Most independent observers are much more pessimistic about the prospects for the economy than the Government – not so much for this year but about how quickly the economy will bounce back in 2009.
Few economists, if any, agree with the Treasury's forecast of 2.25 to 2.75 per cent growth for next year. Even the Bank of England admits the clear possibility that the economy will briefly shrink during one quarter, perhaps in 2008, more likely in 2009.
Still, even that isn't a recession on the formal definition – of successive two quarters of negative growth – is it? No, which is just as well for the Government, which habitually stands by it. However, that "definition" isn't set in stone anywhere, and the American National Bureau of Economic Research, which pronounces on these matters in the US, says that "a recession is a significant decline in economic activity spread across the economy, lasting more than a few months, normally visible in real GDP, real income, employment, industrial production, and wholesale-retail sales".
Sounds familiar. The UK could easily go from 2.9 per cent growth to 1.75 per cent inside a year – and the G-forces of such a violent deceleration will be felt throughout the economy, but will inflict particular discomfort in certain key areas.
The state of the housing market is the most worrying economic concern, for it is here that all the malign influences converge. The US sub-prime crisis and the continuing credit crunch refuse to go away – indeed they are now feeding on each other in a vicious circle. Truly terrifying numbers have been emerging from the UK's property market lately. It's not so much the gradually declining prices, but the record low numbers of surveyors reporting activity, the trickle of new mortgage approvals and the huge overhang of unsold flats and houses.
Such a depressing backdrop will destroy consumer confidence – already at record lows. And when the spending stops, sooner or later the jobs will start to go – the crucial moment when a downturn slides into a slump.
Nor is that all. This time we have record inflation too. Food prices up 50 per cent in a year; oil at over $100 a barrel; the pound down by 17 per cent on the year. These will all damage household budgets. The spectre of stagflation – stagnating output plus inflation – has returned to haunt the economy. And there isn't a thing Mr Darling can do about it.
Last time we had a downturn – after the dotcom collapse in 2000 and the 9/11 attacks a year later – Gordon Brown turned on the public spending taps to keep the economy going, just as the White House is doing today. All Mr Darling did yesterday was to wave his Budget box as he drowns.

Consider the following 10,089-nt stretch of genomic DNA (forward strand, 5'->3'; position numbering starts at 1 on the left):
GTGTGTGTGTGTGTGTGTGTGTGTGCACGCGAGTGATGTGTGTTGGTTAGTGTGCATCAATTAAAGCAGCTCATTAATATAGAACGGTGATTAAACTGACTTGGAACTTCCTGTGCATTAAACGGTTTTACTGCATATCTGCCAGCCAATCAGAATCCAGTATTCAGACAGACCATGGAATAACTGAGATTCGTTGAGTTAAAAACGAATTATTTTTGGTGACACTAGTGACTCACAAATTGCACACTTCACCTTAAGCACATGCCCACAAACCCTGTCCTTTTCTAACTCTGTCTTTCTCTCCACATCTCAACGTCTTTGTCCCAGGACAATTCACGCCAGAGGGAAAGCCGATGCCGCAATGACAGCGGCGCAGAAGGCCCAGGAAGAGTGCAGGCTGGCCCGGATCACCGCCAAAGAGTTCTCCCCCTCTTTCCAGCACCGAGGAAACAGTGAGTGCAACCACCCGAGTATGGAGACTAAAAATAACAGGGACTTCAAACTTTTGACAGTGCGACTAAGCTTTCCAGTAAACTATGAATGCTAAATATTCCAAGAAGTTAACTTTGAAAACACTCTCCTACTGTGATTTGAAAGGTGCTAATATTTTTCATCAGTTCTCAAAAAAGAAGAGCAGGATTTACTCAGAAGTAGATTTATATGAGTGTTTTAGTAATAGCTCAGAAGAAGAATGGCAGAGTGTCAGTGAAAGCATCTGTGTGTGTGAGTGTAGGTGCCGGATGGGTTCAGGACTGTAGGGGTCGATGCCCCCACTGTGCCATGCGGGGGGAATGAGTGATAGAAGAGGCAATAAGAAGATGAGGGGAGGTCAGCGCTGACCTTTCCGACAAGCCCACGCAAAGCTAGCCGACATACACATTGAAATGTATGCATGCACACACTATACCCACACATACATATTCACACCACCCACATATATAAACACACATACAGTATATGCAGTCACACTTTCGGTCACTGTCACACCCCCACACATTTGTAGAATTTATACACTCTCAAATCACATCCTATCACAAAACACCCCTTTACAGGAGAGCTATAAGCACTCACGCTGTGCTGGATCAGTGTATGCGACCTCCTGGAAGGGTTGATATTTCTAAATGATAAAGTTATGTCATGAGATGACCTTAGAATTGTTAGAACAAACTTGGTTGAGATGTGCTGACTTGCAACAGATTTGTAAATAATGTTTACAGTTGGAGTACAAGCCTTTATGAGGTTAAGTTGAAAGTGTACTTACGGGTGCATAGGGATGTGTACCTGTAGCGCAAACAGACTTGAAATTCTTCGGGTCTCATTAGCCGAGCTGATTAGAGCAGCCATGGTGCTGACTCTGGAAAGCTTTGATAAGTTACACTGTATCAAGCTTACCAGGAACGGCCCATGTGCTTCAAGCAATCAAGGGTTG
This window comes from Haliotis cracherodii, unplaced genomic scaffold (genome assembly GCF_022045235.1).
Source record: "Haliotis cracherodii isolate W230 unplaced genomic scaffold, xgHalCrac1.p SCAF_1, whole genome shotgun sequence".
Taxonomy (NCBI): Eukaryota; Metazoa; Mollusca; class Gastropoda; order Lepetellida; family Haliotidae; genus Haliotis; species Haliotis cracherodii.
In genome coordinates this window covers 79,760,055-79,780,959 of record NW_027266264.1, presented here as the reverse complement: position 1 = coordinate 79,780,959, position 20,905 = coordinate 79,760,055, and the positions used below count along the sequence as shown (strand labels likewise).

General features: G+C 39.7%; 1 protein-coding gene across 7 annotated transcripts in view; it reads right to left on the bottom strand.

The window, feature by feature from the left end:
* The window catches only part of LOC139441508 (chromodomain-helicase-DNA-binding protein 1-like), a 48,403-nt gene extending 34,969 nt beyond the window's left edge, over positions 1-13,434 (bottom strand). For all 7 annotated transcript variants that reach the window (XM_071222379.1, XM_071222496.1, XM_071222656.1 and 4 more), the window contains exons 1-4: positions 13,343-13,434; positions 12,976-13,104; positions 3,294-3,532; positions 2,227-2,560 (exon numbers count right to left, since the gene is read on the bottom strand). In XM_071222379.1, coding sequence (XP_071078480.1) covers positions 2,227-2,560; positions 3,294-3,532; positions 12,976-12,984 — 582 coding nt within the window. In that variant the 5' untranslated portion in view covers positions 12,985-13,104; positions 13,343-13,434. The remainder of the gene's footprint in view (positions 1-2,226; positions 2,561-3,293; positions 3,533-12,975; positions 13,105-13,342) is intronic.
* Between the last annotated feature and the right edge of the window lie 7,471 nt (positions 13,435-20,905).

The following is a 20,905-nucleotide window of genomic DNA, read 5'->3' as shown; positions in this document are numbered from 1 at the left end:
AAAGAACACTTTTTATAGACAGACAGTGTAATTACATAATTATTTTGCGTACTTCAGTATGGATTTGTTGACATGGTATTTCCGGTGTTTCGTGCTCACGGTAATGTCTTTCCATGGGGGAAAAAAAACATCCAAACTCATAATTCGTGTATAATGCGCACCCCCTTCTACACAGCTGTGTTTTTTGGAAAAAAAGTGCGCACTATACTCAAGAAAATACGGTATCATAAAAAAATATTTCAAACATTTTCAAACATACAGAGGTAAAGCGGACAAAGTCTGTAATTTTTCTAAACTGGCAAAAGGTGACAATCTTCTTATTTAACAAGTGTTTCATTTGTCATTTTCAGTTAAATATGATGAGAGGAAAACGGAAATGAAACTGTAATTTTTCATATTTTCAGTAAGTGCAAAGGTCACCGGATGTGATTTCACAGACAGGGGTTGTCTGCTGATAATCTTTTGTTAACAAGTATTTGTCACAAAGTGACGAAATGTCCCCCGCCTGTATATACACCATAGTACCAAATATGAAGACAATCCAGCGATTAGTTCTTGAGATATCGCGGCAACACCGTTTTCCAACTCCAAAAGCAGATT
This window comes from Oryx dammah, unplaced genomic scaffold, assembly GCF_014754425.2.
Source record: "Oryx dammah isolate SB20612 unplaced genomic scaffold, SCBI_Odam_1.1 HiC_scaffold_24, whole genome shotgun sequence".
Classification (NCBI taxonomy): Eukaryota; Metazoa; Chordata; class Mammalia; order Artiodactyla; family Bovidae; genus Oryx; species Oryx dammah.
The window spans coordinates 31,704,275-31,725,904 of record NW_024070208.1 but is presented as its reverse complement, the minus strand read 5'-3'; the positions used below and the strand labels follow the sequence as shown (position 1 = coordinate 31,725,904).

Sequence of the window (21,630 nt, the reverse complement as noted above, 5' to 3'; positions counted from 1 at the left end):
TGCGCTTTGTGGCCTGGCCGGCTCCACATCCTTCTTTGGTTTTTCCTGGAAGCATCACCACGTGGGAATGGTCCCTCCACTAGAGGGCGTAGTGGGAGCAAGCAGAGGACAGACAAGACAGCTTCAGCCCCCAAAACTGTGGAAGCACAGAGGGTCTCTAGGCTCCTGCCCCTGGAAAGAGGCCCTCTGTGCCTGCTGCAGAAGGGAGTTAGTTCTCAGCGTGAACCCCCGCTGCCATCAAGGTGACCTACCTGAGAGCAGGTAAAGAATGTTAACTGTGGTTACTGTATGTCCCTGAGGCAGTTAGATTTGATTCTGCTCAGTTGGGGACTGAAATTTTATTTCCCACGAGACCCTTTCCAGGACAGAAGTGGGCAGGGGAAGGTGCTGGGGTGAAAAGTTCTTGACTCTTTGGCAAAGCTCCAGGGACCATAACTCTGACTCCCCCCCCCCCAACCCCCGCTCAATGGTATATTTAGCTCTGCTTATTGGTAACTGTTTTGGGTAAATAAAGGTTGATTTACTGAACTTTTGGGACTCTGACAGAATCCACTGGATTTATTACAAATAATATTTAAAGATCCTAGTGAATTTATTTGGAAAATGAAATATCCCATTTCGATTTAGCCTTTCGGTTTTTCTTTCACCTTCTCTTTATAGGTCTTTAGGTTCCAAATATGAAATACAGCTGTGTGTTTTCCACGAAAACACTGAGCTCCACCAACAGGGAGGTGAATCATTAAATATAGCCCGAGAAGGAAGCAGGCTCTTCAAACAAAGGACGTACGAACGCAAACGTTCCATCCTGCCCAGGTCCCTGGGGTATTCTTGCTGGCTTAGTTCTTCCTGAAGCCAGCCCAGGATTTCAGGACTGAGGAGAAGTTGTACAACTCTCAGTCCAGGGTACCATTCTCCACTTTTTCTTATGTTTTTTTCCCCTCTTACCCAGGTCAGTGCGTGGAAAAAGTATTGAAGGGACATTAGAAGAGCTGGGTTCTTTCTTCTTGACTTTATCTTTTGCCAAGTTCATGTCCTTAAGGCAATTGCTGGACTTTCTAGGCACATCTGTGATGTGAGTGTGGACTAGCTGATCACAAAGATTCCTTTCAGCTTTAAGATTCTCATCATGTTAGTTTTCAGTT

Bad as things are, though, a lot hangs on the labour market. This is probably the key between sharp slowdown and a truly nasty slump. It is the difference between now and the past three British recessions. In the downturns of the mid-1970s, the early 1980s and again, to a lesser extent, the early 1990s the British labour market was too rigid, and that made it difficult for businesses to adjust to straitened circumstances. Trade union power was greater in those days.
But there have been more significant changes than that since then. Today the impact of immigration, of older workers coming back into the labour force, of workers afraid of losing their jobs to competition from China or India or Slovakia under the impact of globalisation have all eroded the bargaining power of labour.
Liberalisation and increased competition in product markets have also fed through into a more easily managed workforce. This means that real wages are more susceptible to downward pressure, which should shield employment and investment during any sustained downturn. That is crucial. And, for all the chatter about rampant cost inflation, wages still comprise some 70 per cent of costs. Keep those under control and even the most hard-pressed company ought to be able to protect itself, and its staff, during this economic storm.
Rising unemployment is usually the trigger for a full blown recession, complete with housing slump and blood all over the high street. So far, the survey evidence suggests that employment is doing OK (actually it's at a 30-year high).
Second, one should add, the errors of the Major-Lamont recession of 1990-92 can't be repeated this time because we are not about to crucify the economy on the altar of trying to retain a fixed exchange rate, as we did then (and, further back, as we did at various points in the "stop-go" 1950s and 1960s).
Today, the Bank of England's Monetary Policy Committee sets rates at a level consistent with the internal conditions of the UK economy. So far, they've done a good job. And a falling pound, as in 1992-95, might now help exports and avoid the worst of the world slowdown.
So, perhaps Mr Darling isn't being entirely Micawberish in his hope that something will turn up to save his chancellorship. Not just that though – 2009 should be an election year, and Mr Brown will have to go to the polls by the summer of 2010 so his party's fortunes are riding on this too.
It's enough to turn your hair white ...